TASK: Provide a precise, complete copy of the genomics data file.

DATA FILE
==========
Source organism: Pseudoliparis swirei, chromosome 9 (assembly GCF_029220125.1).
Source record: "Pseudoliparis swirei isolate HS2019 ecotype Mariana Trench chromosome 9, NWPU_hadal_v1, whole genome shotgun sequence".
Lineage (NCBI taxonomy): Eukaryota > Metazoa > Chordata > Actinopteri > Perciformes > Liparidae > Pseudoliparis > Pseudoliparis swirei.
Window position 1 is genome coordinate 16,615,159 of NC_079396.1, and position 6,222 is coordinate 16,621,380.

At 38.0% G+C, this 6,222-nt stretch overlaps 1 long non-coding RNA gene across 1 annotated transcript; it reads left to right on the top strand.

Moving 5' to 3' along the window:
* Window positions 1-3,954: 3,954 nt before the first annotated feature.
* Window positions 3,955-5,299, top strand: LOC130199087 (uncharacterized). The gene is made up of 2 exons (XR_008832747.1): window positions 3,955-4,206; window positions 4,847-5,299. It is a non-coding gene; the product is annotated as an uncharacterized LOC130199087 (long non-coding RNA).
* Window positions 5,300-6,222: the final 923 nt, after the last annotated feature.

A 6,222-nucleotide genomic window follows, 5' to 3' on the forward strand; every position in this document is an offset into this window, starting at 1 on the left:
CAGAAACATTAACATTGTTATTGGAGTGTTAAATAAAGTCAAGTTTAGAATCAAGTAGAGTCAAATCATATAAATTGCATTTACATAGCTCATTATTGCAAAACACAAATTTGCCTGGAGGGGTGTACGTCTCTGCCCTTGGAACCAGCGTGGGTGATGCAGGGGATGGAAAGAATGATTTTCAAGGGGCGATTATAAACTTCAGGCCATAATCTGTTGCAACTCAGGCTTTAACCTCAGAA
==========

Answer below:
Source organism: Pseudoliparis swirei, chromosome 9 (assembly GCF_029220125.1).
Source record: "Pseudoliparis swirei isolate HS2019 ecotype Mariana Trench chromosome 9, NWPU_hadal_v1, whole genome shotgun sequence".
Lineage (NCBI taxonomy): Eukaryota > Metazoa > Chordata > Actinopteri > Perciformes > Liparidae > Pseudoliparis > Pseudoliparis swirei.
Window position 1 is genome coordinate 16,615,159 of NC_079396.1, and position 6,222 is coordinate 16,621,380.

At 38.0% G+C, this 6,222-nt stretch overlaps 1 long non-coding RNA gene across 1 annotated transcript; it reads left to right on the top strand.

Moving 5' to 3' along the window:
* Window positions 1-3,954: 3,954 nt before the first annotated feature.
* Window positions 3,955-5,299, top strand: LOC130199087 (uncharacterized). The gene is made up of 2 exons (XR_008832747.1): window positions 3,955-4,206; window positions 4,847-5,299. It is a non-coding gene; the product is annotated as an uncharacterized LOC130199087 (long non-coding RNA).
* Window positions 5,300-6,222: the final 923 nt, after the last annotated feature.

A 6,222-nucleotide genomic window follows, 5' to 3' on the forward strand; every position in this document is an offset into this window, starting at 1 on the left:
CAGAAACATTAACATTGTTATTGGAGTGTTAAATAAAGTCAAGTTTAGAATCAAGTAGAGTCAAATCATATAAATTGCATTTACATAGCTCATTATTGCAAAACACAAATTTGCCTGGAGGGGTGTACGTCTCTGCCCTTGGAACCAGCGTGGGTGATGCAGGGGATGGAAAGAATGATTTTCAAGGGGCGATTATAAACTTCAGGCCATAATCTGTTGCAACTCAGGCTTTAACCTCAGAA